I just typed the words “Day Seven” into the title of this blog post. I only have eight full days in Istanbul on this trip. That means the day after tomorrow, I have to leave.
Or do I? Seriously, someone remind me why I supposedly have to go home.
I guess I should focus on what I’m happy about first. I had a GREAT day today–and I know I keep saying this–probably my best so far. The Beşiktaş neighborhood is my favorite of all the places I’ve been in Istanbul. It’s less crowded/touristy than Sultanahmet and quieter than Beyoğlu. It has this genuine charm and old-world romance that I’ve only seen in the likes of Budapest or Florence. I’m glad I took the time to stay here.
The morning of my stay at the Super Fancy Hotel, I went to the executive lounge for breakfast (have I told you I’m a Hilton Honors Gold member? NBD) but the attendant told me there was a “bigger” breakfast next door because it’s Sunday. Curious, I went to the neighboring restaurant. Yeah, “bigger” might describe it; but I would use words like “gluttonous” or “Mediterranean diabetes.” The buffet had about eight different stations, each with a different theme. There was traditional Turkish fare, cheeses and charcuterie, fruits, Middle Eastern dips and salads, cereals, fresh-baked breads and pastries, omelettes, fresh juices, and a HONEY STATION. Yes, you heard me correctly, a honey station. They got samples of various types of honey from around Anatolia and served it with a combination of bread, fruit, and nuts. There was even an entire honeycomb that you could break a piece off of. It was an experience, and being so overwhelmed I did not think to take photos until later, but I still probably wouldn’t have because there were a bunch of cool rich people around me and I would have looked like even more of a dumb tourist than I already do.
Anyway, thank you to Hilton for hooking me up (will they send me money for writing this? Is that how blog monetization works?) with the great room and breakfast. Now I am sweaty and carrying a backpack between hostels again.
After breakfast I went to Dolmabahçe Palace. This is where the sultans moved in the 19th century, and where Ataturk died. (If you don’t know who Ataturk is, please look him up. He’s basically the reason the modern state of Turkey exists today.) It’s absolutely stunning; way more beautiful than Topkapı, which is not an unpopular opinion.
The pictures above are of the palace grounds. Photos are not permitted inside the palace or the harem. At first I was disappointed to hear this, but I did appreciate not having to stop and wait for people to constantly take photos of their family members, or have others take photos of themselves to put on the ‘Gram. The palace hallways are roped off and are very narrow since you aren’t allowed to touch anything, so getting through it would be a nightmare if you were behind eight guys with their kajillion-dollar cameras trying to get just the right shadow on the prince’s turban. Also, sometimes it’s nice to just experience something instead of feeling constantly compelled to take photos.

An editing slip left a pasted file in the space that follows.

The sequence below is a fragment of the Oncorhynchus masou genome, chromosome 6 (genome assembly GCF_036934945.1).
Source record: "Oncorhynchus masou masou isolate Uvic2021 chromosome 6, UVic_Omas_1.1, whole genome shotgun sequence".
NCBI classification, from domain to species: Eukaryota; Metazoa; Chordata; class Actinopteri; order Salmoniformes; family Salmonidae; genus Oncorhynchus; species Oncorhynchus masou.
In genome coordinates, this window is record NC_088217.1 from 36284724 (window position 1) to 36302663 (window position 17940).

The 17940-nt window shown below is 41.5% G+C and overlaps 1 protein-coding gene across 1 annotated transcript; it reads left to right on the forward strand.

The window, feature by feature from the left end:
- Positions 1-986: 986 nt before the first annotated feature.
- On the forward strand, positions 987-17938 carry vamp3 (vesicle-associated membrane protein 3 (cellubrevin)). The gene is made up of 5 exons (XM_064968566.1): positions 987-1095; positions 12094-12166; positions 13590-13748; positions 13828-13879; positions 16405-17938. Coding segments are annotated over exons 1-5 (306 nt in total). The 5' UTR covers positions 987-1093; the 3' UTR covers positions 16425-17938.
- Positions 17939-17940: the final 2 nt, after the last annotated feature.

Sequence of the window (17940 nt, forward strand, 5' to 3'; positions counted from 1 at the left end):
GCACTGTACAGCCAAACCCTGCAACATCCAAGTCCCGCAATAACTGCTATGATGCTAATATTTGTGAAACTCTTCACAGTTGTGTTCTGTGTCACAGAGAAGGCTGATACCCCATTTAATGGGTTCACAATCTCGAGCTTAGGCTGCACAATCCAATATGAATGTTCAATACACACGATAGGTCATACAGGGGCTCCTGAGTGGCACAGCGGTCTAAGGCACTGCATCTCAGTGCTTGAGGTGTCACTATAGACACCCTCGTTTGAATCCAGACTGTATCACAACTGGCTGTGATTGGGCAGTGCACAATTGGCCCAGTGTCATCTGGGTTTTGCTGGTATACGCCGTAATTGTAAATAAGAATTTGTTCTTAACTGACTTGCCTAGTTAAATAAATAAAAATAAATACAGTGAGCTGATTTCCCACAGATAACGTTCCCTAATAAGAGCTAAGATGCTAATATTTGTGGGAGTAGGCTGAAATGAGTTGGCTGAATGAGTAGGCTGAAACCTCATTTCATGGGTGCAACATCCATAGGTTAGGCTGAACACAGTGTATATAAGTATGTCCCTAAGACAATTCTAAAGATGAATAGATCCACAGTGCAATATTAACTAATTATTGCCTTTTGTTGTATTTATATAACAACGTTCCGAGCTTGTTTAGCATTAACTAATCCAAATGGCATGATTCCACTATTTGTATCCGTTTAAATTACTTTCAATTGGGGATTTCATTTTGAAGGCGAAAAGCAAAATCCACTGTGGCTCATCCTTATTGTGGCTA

Next I walked along the Bosporus to Ortaköy. This beautiful, charming area quickly won me over. I enjoyed the view of the quaint, Baroque-era Ortaköy mosque from the shoreline, then popped inside for a look.
Next I perused the Sunday street market, which has some souvenirs (bleh) but also some handmade artisanal items. Not a single person shouted, “Hello, lady! Come into my carpet shop!” at me, so I would highly recommend visitors come here instead of the bazaars in Sultanahmet!
I found this darling little shop that sold prints of old maps (!!!) of the Bosporus, vintage Istanbul travel ads, and popular Arabic calligraphy. Finally I found a little piece of this place to take home with me that isn’t tacky and/or actually made in Taiwan. The shop owner also sold old books and a fat kitty cat. He is my favorite person.
The sun came out (it’s been raining), and I found a cafe by the shore and just drank çay for about two hours, watching the tourists and locals stroll by with their families and pets. It might have been the most beautiful sight I’ve ever seen, period.
Tomorrow is the Food Tour of Epic Proportions. As for the day after…I’m just going to pretend it doesn’t exist.